When people talk about a “frugal life,” an “austerity plan,” or how to “live below your means,” it tends to evoke images of deprivation. These images are furthered by the common trope of creative people, such as writers and painters, as starving artists, barely able to eke out a living.
When you are working hard, the last thing you want to feel is deprived or financially constrained. You want to enjoy the fruits of your labor, without guilt or shame. To ensure you make the most of what you earn without being reckless with it, here are three strategies that give you more freedom to get what you want while maintaining fiscal security.
Never select the most expensive option
There’s an old adage about products and services that “you get what you pay for.” In many cases, this is true. No one wants to select the cheapest brain surgeon, for example. Often, the least expensive option means a lack of quality. The item wears out more quickly and you have to buy a replacement sooner than anticipated.
However, you don’t have to blow the budget by selecting the most expensive option, either. For example, you can still buy a home, vehicle, clothing or other items, if you’re careful not to buy more than you need. Items don’t necessarily have to carry the highest ticket price to be the best choice for you. You can still enjoy watching movies and sports without the top-of-the-line premium packages.
When you compare prices and features, you may realize that a lower priced item or a different brand provides the same or greater value as the most expensive option. Alternatively, focusing on sales and promotions may allow you to take advantage of a higher priced option without breaking the budget.
Focus on what you actually need versus your ability to impress your friends with your expensive choice.
Focus on what you actually need versus your ability to impress your friends with your expensive choice. After all, those friends aren’t paying the bill–you are.
Cover your critical bills first
Another way to live below your means is to prioritize what get’s paid first. Without question, certain bills like your mortgage, rent, utilities and vehicle payments must be paid first. Not doing so could lead to the loss of those assets and services that are critical to your work and life.
Once you’ve covered the necessities, then you can see whether other purchases are possible, given the funds left over. It’s all too easy to buy on credit or make an impulse purchase if you’re not mindful about where you are with your budget.
The better approach is to not shop on emotion and avoid going to stores or surfing online retail sites just for something to do.
The better approach is to not shop on emotion and avoid going to stores or surfing online retail sites just for something to do. Instead, use that time to update your monthly budget and identify ways to make or save more money. When you put the money away in an account, it’s easier to resist the compulsion to buy something you don’t really need.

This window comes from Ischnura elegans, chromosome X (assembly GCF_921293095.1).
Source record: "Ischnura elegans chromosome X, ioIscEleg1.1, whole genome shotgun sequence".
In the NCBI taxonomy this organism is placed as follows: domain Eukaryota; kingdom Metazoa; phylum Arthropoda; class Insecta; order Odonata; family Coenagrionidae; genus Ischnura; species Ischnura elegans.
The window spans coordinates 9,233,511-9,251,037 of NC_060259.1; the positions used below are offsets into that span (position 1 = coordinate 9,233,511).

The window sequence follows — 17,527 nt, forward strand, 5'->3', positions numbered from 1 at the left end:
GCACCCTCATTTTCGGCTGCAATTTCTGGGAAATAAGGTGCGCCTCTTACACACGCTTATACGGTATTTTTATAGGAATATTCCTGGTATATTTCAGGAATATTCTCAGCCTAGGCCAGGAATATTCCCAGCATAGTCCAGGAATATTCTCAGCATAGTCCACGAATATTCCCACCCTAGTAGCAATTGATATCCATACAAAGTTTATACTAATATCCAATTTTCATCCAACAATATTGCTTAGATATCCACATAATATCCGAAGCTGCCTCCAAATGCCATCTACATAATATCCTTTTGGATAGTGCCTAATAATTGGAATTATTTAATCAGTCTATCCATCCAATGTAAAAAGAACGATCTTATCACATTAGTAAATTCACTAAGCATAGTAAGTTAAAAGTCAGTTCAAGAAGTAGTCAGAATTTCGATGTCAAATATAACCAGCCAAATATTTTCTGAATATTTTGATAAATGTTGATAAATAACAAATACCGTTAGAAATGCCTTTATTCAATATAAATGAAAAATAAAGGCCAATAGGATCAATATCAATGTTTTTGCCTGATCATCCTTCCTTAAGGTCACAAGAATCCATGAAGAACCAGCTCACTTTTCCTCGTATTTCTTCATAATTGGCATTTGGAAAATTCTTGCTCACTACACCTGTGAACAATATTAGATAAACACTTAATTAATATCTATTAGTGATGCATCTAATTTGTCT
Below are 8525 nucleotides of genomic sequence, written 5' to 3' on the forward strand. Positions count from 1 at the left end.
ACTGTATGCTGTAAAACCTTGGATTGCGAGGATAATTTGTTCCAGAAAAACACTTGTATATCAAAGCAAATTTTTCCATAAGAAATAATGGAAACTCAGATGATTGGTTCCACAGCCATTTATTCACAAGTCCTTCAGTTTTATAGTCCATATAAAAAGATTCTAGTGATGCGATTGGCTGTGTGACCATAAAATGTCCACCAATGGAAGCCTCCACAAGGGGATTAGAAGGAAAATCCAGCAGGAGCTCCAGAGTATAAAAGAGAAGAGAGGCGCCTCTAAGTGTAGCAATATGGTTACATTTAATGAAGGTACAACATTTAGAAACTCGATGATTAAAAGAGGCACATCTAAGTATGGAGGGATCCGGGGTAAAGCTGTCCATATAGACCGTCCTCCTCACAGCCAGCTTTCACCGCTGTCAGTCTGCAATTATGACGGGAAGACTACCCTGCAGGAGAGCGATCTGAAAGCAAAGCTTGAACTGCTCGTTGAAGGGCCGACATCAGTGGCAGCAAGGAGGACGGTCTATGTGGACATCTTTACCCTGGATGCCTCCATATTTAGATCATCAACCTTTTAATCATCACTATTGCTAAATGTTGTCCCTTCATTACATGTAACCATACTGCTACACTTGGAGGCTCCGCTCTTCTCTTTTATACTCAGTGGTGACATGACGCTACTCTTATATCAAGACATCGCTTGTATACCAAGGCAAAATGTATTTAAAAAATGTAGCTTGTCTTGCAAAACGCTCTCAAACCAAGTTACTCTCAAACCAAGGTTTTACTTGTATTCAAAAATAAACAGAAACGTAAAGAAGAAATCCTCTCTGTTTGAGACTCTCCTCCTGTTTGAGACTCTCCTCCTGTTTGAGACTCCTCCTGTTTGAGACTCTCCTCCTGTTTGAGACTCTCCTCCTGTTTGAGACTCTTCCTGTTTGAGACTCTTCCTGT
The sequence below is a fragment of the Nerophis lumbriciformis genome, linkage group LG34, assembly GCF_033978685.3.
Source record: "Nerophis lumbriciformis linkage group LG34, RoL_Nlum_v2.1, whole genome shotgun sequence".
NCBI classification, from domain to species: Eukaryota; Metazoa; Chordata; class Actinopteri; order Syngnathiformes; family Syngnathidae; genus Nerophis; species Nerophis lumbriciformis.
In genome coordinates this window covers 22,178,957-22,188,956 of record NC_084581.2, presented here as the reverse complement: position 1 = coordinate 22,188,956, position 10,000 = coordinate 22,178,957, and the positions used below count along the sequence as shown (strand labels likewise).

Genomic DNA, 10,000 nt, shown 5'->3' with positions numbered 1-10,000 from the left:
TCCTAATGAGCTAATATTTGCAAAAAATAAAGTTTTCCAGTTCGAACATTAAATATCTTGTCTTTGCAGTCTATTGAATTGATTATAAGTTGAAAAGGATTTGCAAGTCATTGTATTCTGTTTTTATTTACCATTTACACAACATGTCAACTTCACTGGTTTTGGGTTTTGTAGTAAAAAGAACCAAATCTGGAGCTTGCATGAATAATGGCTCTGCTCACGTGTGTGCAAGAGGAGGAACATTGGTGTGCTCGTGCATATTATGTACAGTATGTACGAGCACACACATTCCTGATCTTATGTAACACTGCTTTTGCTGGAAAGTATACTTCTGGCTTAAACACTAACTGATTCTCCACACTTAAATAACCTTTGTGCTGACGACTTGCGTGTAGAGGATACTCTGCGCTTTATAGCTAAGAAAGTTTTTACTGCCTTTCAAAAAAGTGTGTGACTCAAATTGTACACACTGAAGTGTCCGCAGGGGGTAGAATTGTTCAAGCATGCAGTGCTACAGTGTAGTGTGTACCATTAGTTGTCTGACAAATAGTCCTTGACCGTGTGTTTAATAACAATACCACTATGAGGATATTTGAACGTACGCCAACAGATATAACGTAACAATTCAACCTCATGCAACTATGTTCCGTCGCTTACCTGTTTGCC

Rethink what’s really important to you
Money is often positioned as the key to success, and the act of spending it can show others and yourself that you’ve made it. Sure, you could purchase an expensive cup of coffee every day or sign up for a pricey Mexican cruise getaway. But is this really what’s important to you?
When you realize that spending money usually doesn’t create happiness but rather puts more pressure on you, you’re ready to reevaluate your spending habits and rethink your priorities.
When you realize that spending money usually doesn’t create happiness but rather puts more pressure on you, you’re ready to reevaluate your spending habits and rethink your priorities. You might find that other things are more important than money and don’t come with a price tag.
Perhaps you truly value a few hours at the beach or park with family members or making a meal together at home with your significant other. Those experiences often provide far greater psychological happiness, without the exorbitant price tag. Choosing these experiences over expensive purchases helps you live below your means and generates greater joy in your life.
To strengthen your commitment to this strategy, plan ahead on any purchases outside your normal monthly expenditures. Make sure you have a strong and valid justification for the expense and research the purchase thoroughly to ensure you get the best deal. At the same time, plan activities and events with your favorite people that involve little to no money. Bake cookies from scratch with your kids instead of buying them in the store. Take a bike ride or hike outdoors instead of paying for that gym you aren’t using anyway.
Practice mindful spending as a rule
These strategies lay the groundwork for a thought process that engages a critical analysis of your purchasing decisions. You can tie your spending to the things you truly value, which in turn means you can better enjoy those purchases that make fiscal sense. Moreover, when you do indulge in an occasional treat for yourself or anyone else, you won’t feel guilty. Your budget can handle it because, for the most part, you live below your means.
John Boitnott has been writing for TV, print, radio and internet companies for 25 years. He’s written for BusinessInsider, Fortune, NBC, Fast Company, Inc., Entrepreneur and Venturebeat, among others.
Feature Image Graphic Design: Anissa Rodriguez For The Money Manual